What does GFI #256 mean for Veterinary Professionals?

by | May 5, 2023

On April 1, 2023, the FDA released Guidance for Industry (GFI) # 256 which provides new guidelines on the prescribing and dispensing of compounded medications for animals. Listed below are the key points veterinary professionals should familiarize themselves on the new guidelines and how this may impact their prescribing and usage of compounded medications.

It is important to note the FDA has a broad definition of what constitutes a “copy” of an FDA approved or indexed drug.  If a compounded medication is given by the same route of administration of an approved or indexed drug, then the FDA considers the compounded medication a “copy”.  For instance, a medication compounded into a suspension or chew is considered a copy of the commercially approved tablet and now requires justification from the prescribing veterinarian.

The FDA states that the prescribing veterinarian should first determine if an “approved” manufactured product with the same active ingredient can be given via the same route. If so, the prescriber will need to provide and record the medical rationale noting why a compounded medication is needed.

If the prescribed compounded medication is not a copy of an approved drug, no medical justification is required:   Examples include:

  • No commercially available FDA approved drug exists (i.e., Cisapride)  
  • There is no commercially available FDA approved drug for the specific route of application.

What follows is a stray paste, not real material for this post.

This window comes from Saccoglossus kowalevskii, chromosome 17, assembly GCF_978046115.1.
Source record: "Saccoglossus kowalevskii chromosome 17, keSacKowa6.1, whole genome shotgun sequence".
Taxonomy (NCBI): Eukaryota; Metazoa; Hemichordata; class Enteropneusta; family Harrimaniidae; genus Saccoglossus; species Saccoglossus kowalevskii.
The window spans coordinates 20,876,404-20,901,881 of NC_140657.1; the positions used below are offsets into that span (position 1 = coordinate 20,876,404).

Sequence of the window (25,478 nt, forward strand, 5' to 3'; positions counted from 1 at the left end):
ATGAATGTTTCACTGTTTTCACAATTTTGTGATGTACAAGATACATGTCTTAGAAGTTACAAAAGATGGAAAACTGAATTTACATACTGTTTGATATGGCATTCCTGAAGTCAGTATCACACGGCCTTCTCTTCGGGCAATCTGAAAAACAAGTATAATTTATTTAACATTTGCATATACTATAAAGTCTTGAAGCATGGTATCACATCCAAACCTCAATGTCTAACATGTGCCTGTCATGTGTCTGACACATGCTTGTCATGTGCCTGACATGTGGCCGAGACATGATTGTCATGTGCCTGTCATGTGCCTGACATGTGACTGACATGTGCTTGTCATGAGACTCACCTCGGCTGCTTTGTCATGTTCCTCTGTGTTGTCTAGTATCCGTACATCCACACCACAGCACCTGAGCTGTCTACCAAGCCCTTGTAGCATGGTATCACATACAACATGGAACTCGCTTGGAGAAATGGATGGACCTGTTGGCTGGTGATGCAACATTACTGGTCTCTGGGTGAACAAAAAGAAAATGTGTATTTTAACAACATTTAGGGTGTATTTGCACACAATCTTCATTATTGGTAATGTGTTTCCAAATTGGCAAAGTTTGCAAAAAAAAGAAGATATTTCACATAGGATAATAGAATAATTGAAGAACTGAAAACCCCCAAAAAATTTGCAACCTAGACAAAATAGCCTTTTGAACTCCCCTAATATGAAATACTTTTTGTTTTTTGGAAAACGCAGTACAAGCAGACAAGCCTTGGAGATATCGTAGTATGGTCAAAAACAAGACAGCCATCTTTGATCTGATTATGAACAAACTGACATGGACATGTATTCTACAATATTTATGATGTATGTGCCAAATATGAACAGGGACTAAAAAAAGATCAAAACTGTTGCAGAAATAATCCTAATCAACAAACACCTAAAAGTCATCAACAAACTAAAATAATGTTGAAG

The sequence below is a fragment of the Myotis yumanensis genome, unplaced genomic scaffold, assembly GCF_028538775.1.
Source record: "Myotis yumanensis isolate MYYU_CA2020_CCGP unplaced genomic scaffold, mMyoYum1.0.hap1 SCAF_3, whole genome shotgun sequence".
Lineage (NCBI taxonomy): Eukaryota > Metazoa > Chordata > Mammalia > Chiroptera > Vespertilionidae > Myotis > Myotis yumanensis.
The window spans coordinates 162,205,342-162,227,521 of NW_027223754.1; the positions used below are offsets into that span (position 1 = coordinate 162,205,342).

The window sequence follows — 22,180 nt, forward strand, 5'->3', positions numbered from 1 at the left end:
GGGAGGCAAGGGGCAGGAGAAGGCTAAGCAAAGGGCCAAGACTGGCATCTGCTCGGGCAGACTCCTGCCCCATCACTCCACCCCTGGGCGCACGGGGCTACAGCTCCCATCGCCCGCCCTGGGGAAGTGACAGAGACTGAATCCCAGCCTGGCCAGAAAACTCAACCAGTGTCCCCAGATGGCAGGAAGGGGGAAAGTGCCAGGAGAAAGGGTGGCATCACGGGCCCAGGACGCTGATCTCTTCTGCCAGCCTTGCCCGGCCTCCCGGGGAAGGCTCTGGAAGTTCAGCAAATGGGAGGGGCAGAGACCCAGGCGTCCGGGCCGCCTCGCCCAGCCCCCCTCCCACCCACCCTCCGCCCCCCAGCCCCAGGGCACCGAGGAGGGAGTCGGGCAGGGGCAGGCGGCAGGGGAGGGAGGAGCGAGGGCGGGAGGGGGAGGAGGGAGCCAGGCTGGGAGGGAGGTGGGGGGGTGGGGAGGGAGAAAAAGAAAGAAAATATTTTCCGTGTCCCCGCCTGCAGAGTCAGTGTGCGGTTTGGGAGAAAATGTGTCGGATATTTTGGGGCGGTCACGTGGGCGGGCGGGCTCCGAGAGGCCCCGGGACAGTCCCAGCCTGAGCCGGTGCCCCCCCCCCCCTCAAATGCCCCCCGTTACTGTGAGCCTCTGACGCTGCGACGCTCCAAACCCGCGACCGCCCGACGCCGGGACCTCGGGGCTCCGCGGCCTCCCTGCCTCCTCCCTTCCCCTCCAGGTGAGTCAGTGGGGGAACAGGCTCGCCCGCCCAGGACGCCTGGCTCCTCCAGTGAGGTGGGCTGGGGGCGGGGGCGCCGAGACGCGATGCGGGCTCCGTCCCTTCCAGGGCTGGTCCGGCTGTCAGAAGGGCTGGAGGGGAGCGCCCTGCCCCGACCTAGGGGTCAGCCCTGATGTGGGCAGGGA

(i.e.  transdermal methimazole)


The FDA has indicated they will not question the professional judgement of veterinarians in most cases.  They have also included several examples of what they consider valid clinical rationale including, but not limited to:

  • An ingredient in the approved product is toxic to a specific species.
  • The animal would require too many tablets of an approved product per dose.
  • The approved product cannot be manipulated to provide a safe and efficacious dose to the animal.

As a result of the new FDA guidelines, we will begin asking for and capturing this information on all new prescriptions.    Here are additional examples of justifications.

  • Use of a commercial product will reduce compliance and/or will not be effective in achieving the desired medical outcome.
  • Utilization of the commercially available product is unachievable or unsafe for the animal.

If you have any questions regarding these new guidelines and would like to review further with a pharmacist, please call the pharmacy.




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